Priceless Commodity: An Essay on
Child Trafficking is a form of human trafficking. It is defined as the recruitment, transfer and harbouring of children, for purposes of exploitation (Child Trafficking, www.dictionary.com). The trafficking of children is the third largest global consumer market, especially in areas of Asia, Latin America, the Caribbean, the Middle East and North Africa, with an estimated 1.2 million children being trafficked annually. (UN.GIFT). Since poverty has been in existence, so has child trafficking. “In the nineteenth century, the moral challenge was slavery.” (Nicholas D. Kristof, Half The Sky). The practice of child-trafficking is a very close relative to slavery. The gap between the rich and the poor gives the wealthy an enormous amount of power, and leaves the poor with no choice but to comply. “Human trafficking and slavery, particularly when children are the victims, not only deny fundamental human rights but also testify to an utter failure of our religions, cultures and civilizations.” (Satyarthi, K. Half the Sky Documentary). By examining the root causes, the different types, and the economic factors, one is lead to believe that child trafficking is a global issue that is on the rise and is very unlikely to be eradicated in the near future.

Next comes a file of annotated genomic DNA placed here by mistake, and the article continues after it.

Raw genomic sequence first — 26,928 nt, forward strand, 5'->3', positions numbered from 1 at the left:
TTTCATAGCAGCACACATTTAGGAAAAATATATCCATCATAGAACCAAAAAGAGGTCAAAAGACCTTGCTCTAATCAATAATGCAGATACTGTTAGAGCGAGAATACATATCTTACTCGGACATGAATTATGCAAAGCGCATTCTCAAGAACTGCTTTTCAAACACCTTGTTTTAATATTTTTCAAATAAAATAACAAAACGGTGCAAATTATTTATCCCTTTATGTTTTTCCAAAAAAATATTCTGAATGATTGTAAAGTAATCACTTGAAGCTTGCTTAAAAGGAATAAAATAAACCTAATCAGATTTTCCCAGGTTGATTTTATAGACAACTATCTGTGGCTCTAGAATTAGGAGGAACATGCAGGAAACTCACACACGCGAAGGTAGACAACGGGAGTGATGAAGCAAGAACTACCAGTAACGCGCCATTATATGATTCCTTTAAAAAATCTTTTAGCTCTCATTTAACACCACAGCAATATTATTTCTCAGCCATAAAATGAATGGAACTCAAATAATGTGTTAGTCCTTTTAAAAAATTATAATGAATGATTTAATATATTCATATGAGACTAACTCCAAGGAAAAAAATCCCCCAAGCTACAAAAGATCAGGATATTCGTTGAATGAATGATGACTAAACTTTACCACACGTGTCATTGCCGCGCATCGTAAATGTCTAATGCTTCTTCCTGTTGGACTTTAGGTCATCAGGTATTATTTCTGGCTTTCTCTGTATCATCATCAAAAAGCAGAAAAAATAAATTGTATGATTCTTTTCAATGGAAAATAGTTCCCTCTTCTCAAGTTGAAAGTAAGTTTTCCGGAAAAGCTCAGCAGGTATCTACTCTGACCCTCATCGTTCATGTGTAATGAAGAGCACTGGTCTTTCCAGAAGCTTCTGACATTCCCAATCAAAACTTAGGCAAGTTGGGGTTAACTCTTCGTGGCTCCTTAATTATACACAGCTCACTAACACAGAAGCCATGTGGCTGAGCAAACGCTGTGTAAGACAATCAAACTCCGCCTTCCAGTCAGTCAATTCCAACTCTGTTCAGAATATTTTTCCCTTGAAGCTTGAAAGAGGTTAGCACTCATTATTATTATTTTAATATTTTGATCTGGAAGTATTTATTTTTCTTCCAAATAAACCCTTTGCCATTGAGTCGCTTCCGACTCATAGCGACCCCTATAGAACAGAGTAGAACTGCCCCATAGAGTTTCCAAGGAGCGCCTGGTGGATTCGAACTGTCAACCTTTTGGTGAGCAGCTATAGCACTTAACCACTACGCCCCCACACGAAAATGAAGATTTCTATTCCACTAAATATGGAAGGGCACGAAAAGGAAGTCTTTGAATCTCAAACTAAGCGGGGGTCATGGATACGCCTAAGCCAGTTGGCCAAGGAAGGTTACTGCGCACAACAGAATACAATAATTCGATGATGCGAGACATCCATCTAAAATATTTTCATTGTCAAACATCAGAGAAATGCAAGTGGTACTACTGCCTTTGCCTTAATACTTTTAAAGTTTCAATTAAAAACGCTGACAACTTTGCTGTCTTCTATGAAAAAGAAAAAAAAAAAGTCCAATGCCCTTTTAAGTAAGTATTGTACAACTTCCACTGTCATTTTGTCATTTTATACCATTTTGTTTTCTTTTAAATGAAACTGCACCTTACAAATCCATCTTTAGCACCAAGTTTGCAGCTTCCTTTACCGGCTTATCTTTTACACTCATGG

Child Trafficking is a global phenomenon. The children involved come from different walks of life, and there are many different ways for a child to become trapped in the world of trafficking depending on where in the world they live. There are four main causes for child trafficking to exist in our world. The first, and most common is the high rate of parental unemployment. In many countries, parents cannot find jobs for themselves, or make enough money to sustain their loved ones. Traffickers find these families, or the parents set out for opportunities for their children, and are presented with offers they cannot afford to refuse. “I come from a poor, violent family. My father used to beat me. My mother sold me to a brothel when I was 13 years old.' (Anonymous, Art2Healing Project). Parents often don't truly realize what the implications of these actions are, most see this as a chance of employment and work experience for their children. When in reality, the children are being exploited and treated unfairly by their so-called employers. A second cause of child trafficking is the lack of sufficient educational opportunities. In most countries where this practice occurs there are minimal opportunities for children to receive an adequate education or even attend school. They have nothing else to do with their time, and both parents and their offspring are uneducated of the risks involved with selling and trading children. When there is education put in place, teachers are able to spread information about the unsafe environment that these children are involved in, by being taken away from their parents, or running away from home and forced to grow up too fast. “I had a very tough time with my parents. I had a difficult life, and they promised me something. When I arrived there, I had no choice.” (Svetlana, Interview). They need to be taught that it is a child's job to learn, play and help their parents around the home. They should not grow up knowing abuse and exploitation. “It's no accident that the countries that have enjoyed an economic take off have been those that educated children, especially girls and then gave them the autonomy to move to the cities to find work” (Sheryl Wudunn, Half The Sky). As long as education is scarce and not seen as a necessity by governments, nothing can be done to inform these children and their families of the dangers of these forms of child exploitation. A third cause is the high profit that can be made from these practices, and the low risk of being caught or punished. It is nearly impossible for governments to track traffickers down, and when they can, they sometimes simply do not...
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